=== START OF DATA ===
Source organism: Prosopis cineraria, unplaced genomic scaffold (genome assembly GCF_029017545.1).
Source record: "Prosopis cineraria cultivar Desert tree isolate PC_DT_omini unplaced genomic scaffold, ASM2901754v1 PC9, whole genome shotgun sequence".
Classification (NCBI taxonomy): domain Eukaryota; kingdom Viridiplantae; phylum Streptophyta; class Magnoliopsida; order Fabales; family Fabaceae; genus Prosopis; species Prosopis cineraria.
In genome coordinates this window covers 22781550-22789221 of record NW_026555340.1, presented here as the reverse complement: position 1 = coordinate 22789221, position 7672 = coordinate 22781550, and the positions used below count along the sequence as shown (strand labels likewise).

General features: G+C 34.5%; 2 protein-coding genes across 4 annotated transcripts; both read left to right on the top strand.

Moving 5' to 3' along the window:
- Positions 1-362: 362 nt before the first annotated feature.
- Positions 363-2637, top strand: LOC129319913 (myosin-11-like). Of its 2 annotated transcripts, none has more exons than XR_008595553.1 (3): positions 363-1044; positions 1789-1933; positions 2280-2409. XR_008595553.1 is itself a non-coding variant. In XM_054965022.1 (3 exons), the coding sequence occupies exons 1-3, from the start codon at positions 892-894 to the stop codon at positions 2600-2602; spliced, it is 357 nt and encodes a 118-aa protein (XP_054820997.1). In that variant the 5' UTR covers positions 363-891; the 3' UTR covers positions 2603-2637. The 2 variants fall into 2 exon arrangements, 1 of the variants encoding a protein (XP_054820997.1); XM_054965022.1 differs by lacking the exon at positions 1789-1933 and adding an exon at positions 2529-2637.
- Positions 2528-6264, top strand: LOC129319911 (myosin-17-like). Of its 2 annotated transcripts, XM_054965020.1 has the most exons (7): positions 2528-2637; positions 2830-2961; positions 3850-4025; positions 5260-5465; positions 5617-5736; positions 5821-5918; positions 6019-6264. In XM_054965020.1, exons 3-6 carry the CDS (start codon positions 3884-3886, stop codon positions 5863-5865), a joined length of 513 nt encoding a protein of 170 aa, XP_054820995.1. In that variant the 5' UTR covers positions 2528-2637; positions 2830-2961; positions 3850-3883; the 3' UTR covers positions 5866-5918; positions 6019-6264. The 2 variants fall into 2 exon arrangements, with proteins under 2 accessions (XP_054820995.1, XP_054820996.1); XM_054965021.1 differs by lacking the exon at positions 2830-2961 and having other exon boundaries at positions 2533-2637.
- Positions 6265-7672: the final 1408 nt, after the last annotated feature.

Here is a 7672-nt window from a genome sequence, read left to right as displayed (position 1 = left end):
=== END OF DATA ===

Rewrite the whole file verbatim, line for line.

Source organism: Prosopis cineraria, unplaced genomic scaffold (genome assembly GCF_029017545.1).
Source record: "Prosopis cineraria cultivar Desert tree isolate PC_DT_omini unplaced genomic scaffold, ASM2901754v1 PC9, whole genome shotgun sequence".
Classification (NCBI taxonomy): domain Eukaryota; kingdom Viridiplantae; phylum Streptophyta; class Magnoliopsida; order Fabales; family Fabaceae; genus Prosopis; species Prosopis cineraria.
In genome coordinates this window covers 22781550-22789221 of record NW_026555340.1, presented here as the reverse complement: position 1 = coordinate 22789221, position 7672 = coordinate 22781550, and the positions used below count along the sequence as shown (strand labels likewise).

General features: G+C 34.5%; 2 protein-coding genes across 4 annotated transcripts; both read left to right on the top strand.

Moving 5' to 3' along the window:
- Positions 1-362: 362 nt before the first annotated feature.
- Positions 363-2637, top strand: LOC129319913 (myosin-11-like). Of its 2 annotated transcripts, none has more exons than XR_008595553.1 (3): positions 363-1044; positions 1789-1933; positions 2280-2409. XR_008595553.1 is itself a non-coding variant. In XM_054965022.1 (3 exons), the coding sequence occupies exons 1-3, from the start codon at positions 892-894 to the stop codon at positions 2600-2602; spliced, it is 357 nt and encodes a 118-aa protein (XP_054820997.1). In that variant the 5' UTR covers positions 363-891; the 3' UTR covers positions 2603-2637. The 2 variants fall into 2 exon arrangements, 1 of the variants encoding a protein (XP_054820997.1); XM_054965022.1 differs by lacking the exon at positions 1789-1933 and adding an exon at positions 2529-2637.
- Positions 2528-6264, top strand: LOC129319911 (myosin-17-like). Of its 2 annotated transcripts, XM_054965020.1 has the most exons (7): positions 2528-2637; positions 2830-2961; positions 3850-4025; positions 5260-5465; positions 5617-5736; positions 5821-5918; positions 6019-6264. In XM_054965020.1, exons 3-6 carry the CDS (start codon positions 3884-3886, stop codon positions 5863-5865), a joined length of 513 nt encoding a protein of 170 aa, XP_054820995.1. In that variant the 5' UTR covers positions 2528-2637; positions 2830-2961; positions 3850-3883; the 3' UTR covers positions 5866-5918; positions 6019-6264. The 2 variants fall into 2 exon arrangements, with proteins under 2 accessions (XP_054820995.1, XP_054820996.1); XM_054965021.1 differs by lacking the exon at positions 2830-2961 and having other exon boundaries at positions 2533-2637.
- Positions 6265-7672: the final 1408 nt, after the last annotated feature.

Here is a 7672-nt window from a genome sequence, read left to right as displayed (position 1 = left end):